Targeted cancer therapies are treatments that target specific characteristics of cancer cells, such as a protein that allows the cancer cells to grow in a rapid or abnormal way. Targeted therapies are generally less likely than chemotherapy to harm normal, healthy cells. Some targeted therapies are antibodies that work like the antibodies made naturally by our immune systems. These types of targeted therapies are sometimes called immune targeted therapies.
Pregnant women should not get targeted therapies. The little research that has been done suggests that targeted therapies are not safe during pregnancy. Visit the Treatment for Breast Cancer During Pregnancy page for more information.
These are the targeted therapies doctors use to treat breast cancer:
- Afinitor (chemical name: everolimus) is an mTOR inhibitor. Afinitor works against hormone-receptor-positive breast cancers that have stopped responding to Arimidex or Femara by stopping the cancer cells from getting the energy they need.
- Avastin (chemical name: bevacizumab) is a blood vessel growth inhibitor used off-label to treat certain advanced-stage or metastatic breast cancers. Avastin works by blocking the growth of new blood vessels that cancer cells depend on to grow and function.
- Enhertu (chemical name: fam-trastuzumab-deruxtecan-nxki) is a targeted therapy made up of three parts: an anti-HER2 medicine, a chemotherapy medicine, and a compound that links the chemotherapy and the anti-HER2 medicine together. Enhertu works against unresectable (not able to be removed with surgery) and metastatic HER2-positive breast cancer that has been treated with two or more anti-HER2 therapies.
- Herceptin (chemical name: trastuzumab) is a HER2 inhibitor targeted therapy. Herceptin works against HER2-positive breast cancers by blocking the ability of the cancer cells to receive chemical signals that tell the cells to grow.
- Ibrance (chemical name: palbociclib) is a CDK4/6 inhibitor. Ibrance works against advanced-stage or metastatic, hormone-receptor-positive, HER2-negative breast cancer by stopping cancer cells from dividing and growing.
- Kadcyla (chemical name: T-DM1 or ado-trastuzumab emtansine) is a combination of Herceptin and the chemotherapy medicine emtansine. Kadcyla was designed to deliver emtansine to cancer cells in a targeted way by attaching emtansine to Herceptin. Herceptin then carries emtansine to the HER2-positive cancer cells.
- Kisqali (chemical name: ribociclib) is a CDK4/6 inhibitor like Ibrance. Kisqali works against advanced-stage or metastatic, hormone-receptor-positive, HER2-negative breast cancer by stopping cancer cells from dividing and growing.
- Lynparza (chemical name: olaparib) is a PARP inhibitor. The PARP enzyme fixes DNA damage in both healthy and cancer cells. Lynparza works against metastatic HER2-negative breast cancer with a BRCA1 or BRCA2 mutation by making it very difficult for these cancer cells to fix DNA damage.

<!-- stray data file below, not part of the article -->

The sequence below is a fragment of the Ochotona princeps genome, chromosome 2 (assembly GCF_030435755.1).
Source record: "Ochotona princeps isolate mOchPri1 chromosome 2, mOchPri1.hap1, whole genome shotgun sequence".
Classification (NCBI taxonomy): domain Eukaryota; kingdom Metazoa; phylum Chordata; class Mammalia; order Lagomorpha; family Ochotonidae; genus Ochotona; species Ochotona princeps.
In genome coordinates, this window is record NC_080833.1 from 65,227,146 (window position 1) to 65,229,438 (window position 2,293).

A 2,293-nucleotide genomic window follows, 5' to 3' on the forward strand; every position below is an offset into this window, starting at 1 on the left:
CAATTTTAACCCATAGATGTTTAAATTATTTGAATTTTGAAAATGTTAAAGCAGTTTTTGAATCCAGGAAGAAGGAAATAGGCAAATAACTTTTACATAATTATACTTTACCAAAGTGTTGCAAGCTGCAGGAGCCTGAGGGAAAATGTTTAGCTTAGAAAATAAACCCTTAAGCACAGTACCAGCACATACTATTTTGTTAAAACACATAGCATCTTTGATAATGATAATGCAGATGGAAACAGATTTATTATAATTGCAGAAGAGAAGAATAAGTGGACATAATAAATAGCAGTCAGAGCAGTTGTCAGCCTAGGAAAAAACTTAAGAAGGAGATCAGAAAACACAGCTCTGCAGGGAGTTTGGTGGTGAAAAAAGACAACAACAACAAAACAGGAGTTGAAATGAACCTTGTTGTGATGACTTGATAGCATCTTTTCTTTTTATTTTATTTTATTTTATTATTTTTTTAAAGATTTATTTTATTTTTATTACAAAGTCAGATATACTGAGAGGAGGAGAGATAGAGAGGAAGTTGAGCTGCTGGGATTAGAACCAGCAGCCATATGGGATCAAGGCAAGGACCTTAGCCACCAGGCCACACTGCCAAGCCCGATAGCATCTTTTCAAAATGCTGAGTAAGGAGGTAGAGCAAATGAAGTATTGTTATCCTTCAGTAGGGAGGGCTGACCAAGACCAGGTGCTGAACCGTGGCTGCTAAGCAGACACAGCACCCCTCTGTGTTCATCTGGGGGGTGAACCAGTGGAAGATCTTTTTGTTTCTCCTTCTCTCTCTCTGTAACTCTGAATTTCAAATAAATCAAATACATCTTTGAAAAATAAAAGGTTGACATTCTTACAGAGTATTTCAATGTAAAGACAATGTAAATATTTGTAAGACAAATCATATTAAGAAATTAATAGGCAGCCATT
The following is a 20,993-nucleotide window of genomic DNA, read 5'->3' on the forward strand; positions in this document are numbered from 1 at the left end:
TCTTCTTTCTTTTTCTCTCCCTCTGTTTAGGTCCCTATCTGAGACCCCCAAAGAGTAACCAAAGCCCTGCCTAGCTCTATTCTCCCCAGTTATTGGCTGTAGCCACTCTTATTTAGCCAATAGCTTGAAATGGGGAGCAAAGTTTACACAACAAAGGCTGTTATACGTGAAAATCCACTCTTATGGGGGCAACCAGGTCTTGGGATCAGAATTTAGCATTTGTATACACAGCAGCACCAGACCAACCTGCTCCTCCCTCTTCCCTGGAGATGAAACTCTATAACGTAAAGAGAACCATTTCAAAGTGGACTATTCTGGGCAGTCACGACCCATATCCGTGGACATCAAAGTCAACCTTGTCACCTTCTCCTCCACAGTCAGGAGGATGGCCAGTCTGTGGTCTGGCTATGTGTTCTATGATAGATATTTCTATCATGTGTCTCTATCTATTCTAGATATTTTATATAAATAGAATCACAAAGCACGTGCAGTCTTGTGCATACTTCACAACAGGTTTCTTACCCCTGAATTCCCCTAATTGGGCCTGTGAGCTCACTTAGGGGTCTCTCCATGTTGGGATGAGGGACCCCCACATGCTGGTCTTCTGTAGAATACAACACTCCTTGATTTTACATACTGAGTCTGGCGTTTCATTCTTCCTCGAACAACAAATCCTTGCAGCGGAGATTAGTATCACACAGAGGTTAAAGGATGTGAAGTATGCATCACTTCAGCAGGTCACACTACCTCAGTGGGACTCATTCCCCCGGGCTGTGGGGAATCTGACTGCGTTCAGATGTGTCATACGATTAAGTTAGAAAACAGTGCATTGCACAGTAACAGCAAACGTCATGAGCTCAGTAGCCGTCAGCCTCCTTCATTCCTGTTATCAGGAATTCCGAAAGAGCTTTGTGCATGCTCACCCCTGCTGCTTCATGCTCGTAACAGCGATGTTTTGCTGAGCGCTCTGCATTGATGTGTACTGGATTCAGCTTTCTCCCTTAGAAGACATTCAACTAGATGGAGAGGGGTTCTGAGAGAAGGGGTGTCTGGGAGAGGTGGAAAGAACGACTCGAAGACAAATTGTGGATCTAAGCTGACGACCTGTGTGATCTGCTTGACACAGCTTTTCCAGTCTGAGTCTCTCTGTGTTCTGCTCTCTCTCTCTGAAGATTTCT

- Nerlynx (chemical name: neratinib) is an irreversible pan-HER inhibitor. Nerlynx works against HER2-positive breast cancer by blocking the cancer cells’ ability to receive growth signals.
- Perjeta (chemical name: pertuzumab) is a HER2 inhibitor targeted therapy, like Herceptin. Perjeta works against HER2-positive breast cancers by blocking the cancer cells’ ability to receive growth signals.
- Phesgo (chemical name: pertuzumab, trastuzumab, and hyaluronidase-zzxf) is a fixed-dose combination of Herceptin (chemical name: trastuzumab), Perjeta (chemical name: pertuzumab), and hyaluronidase-zzxf to treat all stages of HER2-positive breast cancer in combination with chemotherapy. Phesgo is given as an injection under the skin.
- Piqray (chemical name: alpelisib) is a PI3K inhibitor. Piqray is used to treat advanced-stage or metastatic hormone-receptor-positive, HER2-negative breast cancer with a PIK3CA mutation that has grown after treatment with hormonal therapy in postmenopausal women and men.
- Talzenna (chemical name: talazoparib) is a PARP inhibitor, like Lynparza. Talzenna is used to treat locally advanced or metastatic HER2-negative breast cancer with a BRCA1 or BRCA2 mutation by making it very difficult for these cancer cells to fix DNA damage.
- Trodelvy (chemical name: sacituzumab govitecan-hziy) is an antibody-drug conjugate immune targeted therapy made up of: a monoclonal antibody that targets the Trop-2 protein, a chemotherapy medicine, and a compound that links the monoclonal antibody and the chemotherapy. Trodelvy is used to treat metastatic triple-negative breast cancer that has previously been treated with at least two therapies.
- Tukysa (chemical name: tucatinib) is a tyrosine kinase inhibitor. Tyrosine kinases are enzymes that help control how cells grow and divide, among other functions. If the enzyme is too active or if a cell has too much of the enzyme, it can make cells grow uncontrollably. Tukysa treats certain advanced-stage HER2-positive breast cancers by blocking a specific area of the HER2 gene in cancer cells, which stops the cells from growing and spreading.
- Tykerb (chemical name: lapatinib) is a HER2 inhibitor targeted therapy, like Herceptin and Perjeta. Tykerb works against HER2-positive breast cancers by blocking certain proteins that can cause uncontrolled cell growth.
Brian Wojciechowski, M.D., medical oncologist, Crozer-Keystone Health System, Philadelphia area, PA; Breastcancer.org medical adviser
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